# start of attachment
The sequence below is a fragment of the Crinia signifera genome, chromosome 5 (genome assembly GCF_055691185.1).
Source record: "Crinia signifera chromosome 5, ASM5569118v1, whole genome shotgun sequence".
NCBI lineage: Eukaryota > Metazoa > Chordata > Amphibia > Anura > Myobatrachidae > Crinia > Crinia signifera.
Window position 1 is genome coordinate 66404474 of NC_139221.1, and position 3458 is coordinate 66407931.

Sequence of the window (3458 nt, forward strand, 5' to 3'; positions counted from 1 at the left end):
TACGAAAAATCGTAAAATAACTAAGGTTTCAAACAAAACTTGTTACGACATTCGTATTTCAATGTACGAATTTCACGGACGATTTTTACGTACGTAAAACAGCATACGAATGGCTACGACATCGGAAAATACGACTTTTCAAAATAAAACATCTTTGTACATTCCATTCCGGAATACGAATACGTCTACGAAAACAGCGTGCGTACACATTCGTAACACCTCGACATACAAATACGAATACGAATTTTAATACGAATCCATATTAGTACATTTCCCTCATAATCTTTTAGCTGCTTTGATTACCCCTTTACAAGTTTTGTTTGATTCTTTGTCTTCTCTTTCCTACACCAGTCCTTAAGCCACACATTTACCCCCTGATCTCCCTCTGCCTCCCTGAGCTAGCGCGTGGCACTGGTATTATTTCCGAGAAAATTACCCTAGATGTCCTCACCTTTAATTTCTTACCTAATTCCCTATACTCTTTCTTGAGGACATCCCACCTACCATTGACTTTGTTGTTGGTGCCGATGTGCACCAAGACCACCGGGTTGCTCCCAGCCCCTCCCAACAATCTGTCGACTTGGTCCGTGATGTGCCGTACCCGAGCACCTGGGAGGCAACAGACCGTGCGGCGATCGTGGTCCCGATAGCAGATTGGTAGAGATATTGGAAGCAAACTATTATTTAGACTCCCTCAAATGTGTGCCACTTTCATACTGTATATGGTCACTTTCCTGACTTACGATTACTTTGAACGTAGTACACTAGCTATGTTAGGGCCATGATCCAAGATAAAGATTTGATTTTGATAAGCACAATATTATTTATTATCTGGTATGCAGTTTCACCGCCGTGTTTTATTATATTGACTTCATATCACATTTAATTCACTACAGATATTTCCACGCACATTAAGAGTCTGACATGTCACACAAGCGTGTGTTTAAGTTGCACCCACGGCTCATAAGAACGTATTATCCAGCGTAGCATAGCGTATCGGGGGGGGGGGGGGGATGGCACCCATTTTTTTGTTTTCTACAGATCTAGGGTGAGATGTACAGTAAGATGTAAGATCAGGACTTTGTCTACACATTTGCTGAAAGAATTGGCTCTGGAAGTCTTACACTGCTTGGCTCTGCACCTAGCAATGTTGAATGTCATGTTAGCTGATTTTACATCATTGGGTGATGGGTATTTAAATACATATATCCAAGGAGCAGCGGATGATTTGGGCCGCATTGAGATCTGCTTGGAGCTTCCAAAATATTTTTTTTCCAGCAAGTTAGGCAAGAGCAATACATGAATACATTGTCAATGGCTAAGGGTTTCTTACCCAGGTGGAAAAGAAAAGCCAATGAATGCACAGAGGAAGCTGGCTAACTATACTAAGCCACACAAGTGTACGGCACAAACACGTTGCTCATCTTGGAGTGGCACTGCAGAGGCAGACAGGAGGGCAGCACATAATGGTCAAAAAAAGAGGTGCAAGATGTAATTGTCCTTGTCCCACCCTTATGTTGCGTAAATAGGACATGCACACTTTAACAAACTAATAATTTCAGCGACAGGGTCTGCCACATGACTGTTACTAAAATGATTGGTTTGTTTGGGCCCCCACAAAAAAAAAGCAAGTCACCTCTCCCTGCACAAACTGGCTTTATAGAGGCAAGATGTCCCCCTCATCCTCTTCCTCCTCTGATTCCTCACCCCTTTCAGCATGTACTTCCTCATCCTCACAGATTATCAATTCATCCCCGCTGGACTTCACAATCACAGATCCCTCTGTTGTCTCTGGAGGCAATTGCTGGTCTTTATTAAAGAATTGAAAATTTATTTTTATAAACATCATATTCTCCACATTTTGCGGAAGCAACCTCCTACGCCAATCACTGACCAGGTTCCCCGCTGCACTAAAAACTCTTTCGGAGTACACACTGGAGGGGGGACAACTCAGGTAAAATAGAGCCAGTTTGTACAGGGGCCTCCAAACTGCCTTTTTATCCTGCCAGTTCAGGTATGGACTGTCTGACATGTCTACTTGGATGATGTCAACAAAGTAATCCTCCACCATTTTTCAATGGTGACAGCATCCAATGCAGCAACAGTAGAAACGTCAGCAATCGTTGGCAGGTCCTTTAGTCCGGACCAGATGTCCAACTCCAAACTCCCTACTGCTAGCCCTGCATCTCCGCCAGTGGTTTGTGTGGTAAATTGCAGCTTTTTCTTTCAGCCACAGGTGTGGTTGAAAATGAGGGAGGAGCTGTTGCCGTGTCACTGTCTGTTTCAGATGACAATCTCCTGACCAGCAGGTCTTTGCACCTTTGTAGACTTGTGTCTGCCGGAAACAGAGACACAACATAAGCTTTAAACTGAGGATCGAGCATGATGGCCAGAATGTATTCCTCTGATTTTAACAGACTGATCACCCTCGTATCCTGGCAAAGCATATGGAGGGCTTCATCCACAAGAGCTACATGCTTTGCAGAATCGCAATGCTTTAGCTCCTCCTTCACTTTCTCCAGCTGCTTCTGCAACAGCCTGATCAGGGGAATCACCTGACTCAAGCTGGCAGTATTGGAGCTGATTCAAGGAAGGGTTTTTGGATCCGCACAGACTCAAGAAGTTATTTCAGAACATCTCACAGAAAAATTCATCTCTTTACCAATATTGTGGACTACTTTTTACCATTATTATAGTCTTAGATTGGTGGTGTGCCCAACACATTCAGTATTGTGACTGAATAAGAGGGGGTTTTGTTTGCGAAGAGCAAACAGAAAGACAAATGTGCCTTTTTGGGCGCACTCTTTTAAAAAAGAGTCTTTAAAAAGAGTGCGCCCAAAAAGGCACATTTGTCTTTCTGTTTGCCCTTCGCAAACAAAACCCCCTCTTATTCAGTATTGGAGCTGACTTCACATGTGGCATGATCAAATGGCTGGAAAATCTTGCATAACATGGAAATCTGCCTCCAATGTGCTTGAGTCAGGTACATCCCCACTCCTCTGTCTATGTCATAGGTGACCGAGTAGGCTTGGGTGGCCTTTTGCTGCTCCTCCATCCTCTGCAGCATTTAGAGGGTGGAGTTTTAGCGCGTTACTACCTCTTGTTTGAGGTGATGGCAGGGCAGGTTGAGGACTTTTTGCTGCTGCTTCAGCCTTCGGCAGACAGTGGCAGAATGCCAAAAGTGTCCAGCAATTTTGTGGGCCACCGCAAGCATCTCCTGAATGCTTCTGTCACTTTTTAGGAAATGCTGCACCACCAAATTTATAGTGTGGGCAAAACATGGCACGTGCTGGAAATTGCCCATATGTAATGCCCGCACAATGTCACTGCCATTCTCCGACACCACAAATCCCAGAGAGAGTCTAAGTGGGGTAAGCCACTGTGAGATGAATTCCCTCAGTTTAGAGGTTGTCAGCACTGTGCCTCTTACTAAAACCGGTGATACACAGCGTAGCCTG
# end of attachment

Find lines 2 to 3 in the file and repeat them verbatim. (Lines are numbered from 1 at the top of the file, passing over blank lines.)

Source record: "Crinia signifera chromosome 5, ASM5569118v1, whole genome shotgun sequence".
NCBI lineage: Eukaryota > Metazoa > Chordata > Amphibia > Anura > Myobatrachidae > Crinia > Crinia signifera.